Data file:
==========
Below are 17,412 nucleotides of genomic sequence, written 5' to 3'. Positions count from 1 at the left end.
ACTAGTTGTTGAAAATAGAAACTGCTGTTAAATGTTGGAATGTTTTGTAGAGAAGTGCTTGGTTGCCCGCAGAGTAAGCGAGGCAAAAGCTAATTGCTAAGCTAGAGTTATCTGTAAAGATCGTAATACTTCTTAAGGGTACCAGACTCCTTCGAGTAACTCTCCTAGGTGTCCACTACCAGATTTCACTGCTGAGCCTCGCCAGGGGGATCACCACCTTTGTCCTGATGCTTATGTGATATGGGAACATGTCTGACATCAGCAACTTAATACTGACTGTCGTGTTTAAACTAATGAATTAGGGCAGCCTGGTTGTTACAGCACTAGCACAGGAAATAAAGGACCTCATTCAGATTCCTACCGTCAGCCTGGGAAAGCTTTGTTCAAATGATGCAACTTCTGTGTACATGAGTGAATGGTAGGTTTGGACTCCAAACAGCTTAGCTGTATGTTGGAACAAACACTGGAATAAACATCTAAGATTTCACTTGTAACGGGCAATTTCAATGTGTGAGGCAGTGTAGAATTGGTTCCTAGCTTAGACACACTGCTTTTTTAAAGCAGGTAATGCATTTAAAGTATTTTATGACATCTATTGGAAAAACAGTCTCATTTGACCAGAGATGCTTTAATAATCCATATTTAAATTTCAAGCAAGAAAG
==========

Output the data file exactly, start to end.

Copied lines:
Below are 17,412 nucleotides of genomic sequence, written 5' to 3'. Positions count from 1 at the left end.
ACTAGTTGTTGAAAATAGAAACTGCTGTTAAATGTTGGAATGTTTTGTAGAGAAGTGCTTGGTTGCCCGCAGAGTAAGCGAGGCAAAAGCTAATTGCTAAGCTAGAGTTATCTGTAAAGATCGTAATACTTCTTAAGGGTACCAGACTCCTTCGAGTAACTCTCCTAGGTGTCCACTACCAGATTTCACTGCTGAGCCTCGCCAGGGGGATCACCACCTTTGTCCTGATGCTTATGTGATATGGGAACATGTCTGACATCAGCAACTTAATACTGACTGTCGTGTTTAAACTAATGAATTAGGGCAGCCTGGTTGTTACAGCACTAGCACAGGAAATAAAGGACCTCATTCAGATTCCTACCGTCAGCCTGGGAAAGCTTTGTTCAAATGATGCAACTTCTGTGTACATGAGTGAATGGTAGGTTTGGACTCCAAACAGCTTAGCTGTATGTTGGAACAAACACTGGAATAAACATCTAAGATTTCACTTGTAACGGGCAATTTCAATGTGTGAGGCAGTGTAGAATTGGTTCCTAGCTTAGACACACTGCTTTTTTAAAGCAGGTAATGCATTTAAAGTATTTTATGACATCTATTGGAAAAACAGTCTCATTTGACCAGAGATGCTTTAATAATCCATATTTAAATTTCAAGCAAGAAAG